Sunday, February 26, 2012
Movie Review: My Week with Marilyn
I usually don’t go in for too many of the Academy Award worthy movies, not because I don’t enjoy artsy movies, so much as they often feel forced, like you know they were made solely to win an award, and not really to tell a story. I realise that there are some really terrible movies that get made that are made solely to make money, but that’s not the case with this movie, or any of the Academy worthy movies, or that’s how I see it.
The story of this movie follows Marilyn Monroe on the set of The Prince and the Showgirl. I am sure, like many of you, what I know about Ms. Monroe, I know through that Elton John song, Candle in the Wind. Ms. Monroe was known for her substance abuse and general lack of self-confidence. What makes the story so compelling and memorable is that during this time, she displays both the truth and the fiction about her true self. Ms. Monroe comes on set with Sir Laurence Olivier, who is enamoured with her, but quickly discovers she is impossible to direct and comes with a host of issues. Ms. Monroe can barely arrive on time for filming, let alone knowing her lines or being able to play the part at all. The story follows Ms. Monroe as she spirals into drug abuse and falls in love, for a moment, with a young production assistant.
The movie is based on a book, or pair of books, I’m not sure, and tells the story from the production assistant’s point of view. Colin Clark leaves his family’s home to go off and work in movies, and the first break he gets is on the movie The Prince and the Showgirl. In it, Sir Laurence Olivier casts the American starlet Marilyn Monroe in the lead part. What follows is an arduous juggling act for the entire cast and crew as they try to get Ms. Monroe to do what they need her to do.
Michelle Williams portrays the fragile and insecure Ms. Monroe perfectly, and holds her own against Great Britain’s best actors, the likes of Kenneth Branagh, Dame Judi Dench and Julia Ormond, all Academy Award winners or nominees. Eddie Redmayne plays the production assistant who ‘rescues’ Ms. Monroe for one short week, giving her the unbridled support and love she feels she lacks. Both Emma Watson and Dame Judi Dench steal scenes from the main cast with their quiet portrayals of a costume assistant/love interest to Colin and co-star/Dame Sybil Thorndike. The latter plays the beautifully envious role of admirer of Ms. Monroe, helping her ease into what ultimately is a fractious cast and movie.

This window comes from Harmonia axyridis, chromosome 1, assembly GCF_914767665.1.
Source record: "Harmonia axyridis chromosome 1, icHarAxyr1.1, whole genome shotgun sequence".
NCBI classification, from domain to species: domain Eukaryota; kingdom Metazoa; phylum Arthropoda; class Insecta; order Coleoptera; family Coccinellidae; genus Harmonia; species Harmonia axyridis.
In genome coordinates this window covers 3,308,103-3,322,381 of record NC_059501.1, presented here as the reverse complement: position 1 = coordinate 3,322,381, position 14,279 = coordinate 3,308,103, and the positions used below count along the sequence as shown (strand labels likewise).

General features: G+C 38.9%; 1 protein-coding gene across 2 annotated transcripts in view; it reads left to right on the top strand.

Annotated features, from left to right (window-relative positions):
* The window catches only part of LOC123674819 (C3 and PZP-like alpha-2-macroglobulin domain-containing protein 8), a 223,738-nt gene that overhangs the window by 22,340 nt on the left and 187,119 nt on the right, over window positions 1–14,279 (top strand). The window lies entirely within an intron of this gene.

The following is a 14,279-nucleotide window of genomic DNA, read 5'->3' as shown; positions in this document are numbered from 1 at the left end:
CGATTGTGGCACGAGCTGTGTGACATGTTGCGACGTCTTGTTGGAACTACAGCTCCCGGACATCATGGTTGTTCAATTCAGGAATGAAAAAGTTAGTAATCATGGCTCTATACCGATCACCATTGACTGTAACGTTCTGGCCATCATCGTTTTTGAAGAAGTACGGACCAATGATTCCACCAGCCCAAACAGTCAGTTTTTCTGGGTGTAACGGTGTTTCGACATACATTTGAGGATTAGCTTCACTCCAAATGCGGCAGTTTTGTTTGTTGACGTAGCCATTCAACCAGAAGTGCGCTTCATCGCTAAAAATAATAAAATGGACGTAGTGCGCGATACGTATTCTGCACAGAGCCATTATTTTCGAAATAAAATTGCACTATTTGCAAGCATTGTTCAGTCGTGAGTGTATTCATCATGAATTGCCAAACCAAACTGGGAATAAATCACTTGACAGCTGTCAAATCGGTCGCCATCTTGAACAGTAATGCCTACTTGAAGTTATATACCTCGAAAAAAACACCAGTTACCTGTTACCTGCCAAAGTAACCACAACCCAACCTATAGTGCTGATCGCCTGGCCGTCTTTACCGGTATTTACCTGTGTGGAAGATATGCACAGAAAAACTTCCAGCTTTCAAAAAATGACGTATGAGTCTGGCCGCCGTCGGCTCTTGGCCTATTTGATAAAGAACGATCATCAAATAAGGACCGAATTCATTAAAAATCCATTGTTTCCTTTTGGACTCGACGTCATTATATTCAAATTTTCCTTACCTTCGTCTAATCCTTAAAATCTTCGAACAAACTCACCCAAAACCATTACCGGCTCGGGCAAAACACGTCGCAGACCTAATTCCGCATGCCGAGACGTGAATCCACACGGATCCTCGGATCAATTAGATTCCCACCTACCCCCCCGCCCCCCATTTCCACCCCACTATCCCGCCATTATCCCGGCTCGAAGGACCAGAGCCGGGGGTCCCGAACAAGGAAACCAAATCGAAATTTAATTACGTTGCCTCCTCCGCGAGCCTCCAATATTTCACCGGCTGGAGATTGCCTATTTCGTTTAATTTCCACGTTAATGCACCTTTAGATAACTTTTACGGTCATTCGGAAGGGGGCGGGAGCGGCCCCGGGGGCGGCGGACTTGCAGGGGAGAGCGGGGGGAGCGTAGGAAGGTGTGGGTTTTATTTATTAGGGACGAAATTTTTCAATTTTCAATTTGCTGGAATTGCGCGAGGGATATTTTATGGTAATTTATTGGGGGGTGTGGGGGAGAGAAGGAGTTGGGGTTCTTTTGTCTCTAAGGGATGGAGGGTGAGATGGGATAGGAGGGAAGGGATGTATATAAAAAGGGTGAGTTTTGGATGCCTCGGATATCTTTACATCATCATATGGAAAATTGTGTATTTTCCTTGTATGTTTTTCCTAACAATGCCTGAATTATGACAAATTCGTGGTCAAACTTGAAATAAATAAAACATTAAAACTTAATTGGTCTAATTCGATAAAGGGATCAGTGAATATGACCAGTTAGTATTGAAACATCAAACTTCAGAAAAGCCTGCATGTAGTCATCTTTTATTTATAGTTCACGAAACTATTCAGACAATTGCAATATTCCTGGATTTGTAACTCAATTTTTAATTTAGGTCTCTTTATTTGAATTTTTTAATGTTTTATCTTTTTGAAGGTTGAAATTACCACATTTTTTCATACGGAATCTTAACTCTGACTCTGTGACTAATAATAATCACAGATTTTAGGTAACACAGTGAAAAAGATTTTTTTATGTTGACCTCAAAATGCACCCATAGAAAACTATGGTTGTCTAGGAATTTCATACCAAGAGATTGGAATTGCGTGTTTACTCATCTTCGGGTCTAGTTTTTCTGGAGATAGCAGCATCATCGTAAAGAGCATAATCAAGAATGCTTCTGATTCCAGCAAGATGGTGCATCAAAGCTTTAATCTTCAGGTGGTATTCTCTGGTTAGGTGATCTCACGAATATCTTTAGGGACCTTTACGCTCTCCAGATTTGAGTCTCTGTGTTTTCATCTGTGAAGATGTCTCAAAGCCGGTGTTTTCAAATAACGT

The movie has a quiet sort of brilliance to it, I didn’t realise I was being completely and utterly sucked into its thrall until it was far too late. The cast was perfect. I was really surprised by how well Michelle Williams performed. I know this isn’t her first Academy Award nomination, and won’t be her last. She was brilliant as Ms. Monroe, and that window into the way Ms. Monroe behaved was just tragic and magical. While this isn’t a movie I could say I recommend, in the sense that it made me sad, it also gives you that quality that fewer and fewer movies these days: make you believe in the magic around cinema. After I watched this movie, I felt, better, and also regretful. I don’t know much about Ms. Monroe, but to see someone who is so electrifying, and see that the cost to her to be that way was so great, it killed her, in the end. There was no one that was enough for her. There was a great line from Dougray Scott, who played her then-husband Arthur Miller, ‘she is devouring me.’ To be a star that great and that acclaimed, didn’t come without a price, and this story depicted it in a way that makes it accessible, you see Ms. Monroe in all her glory and all her shame in two short hours.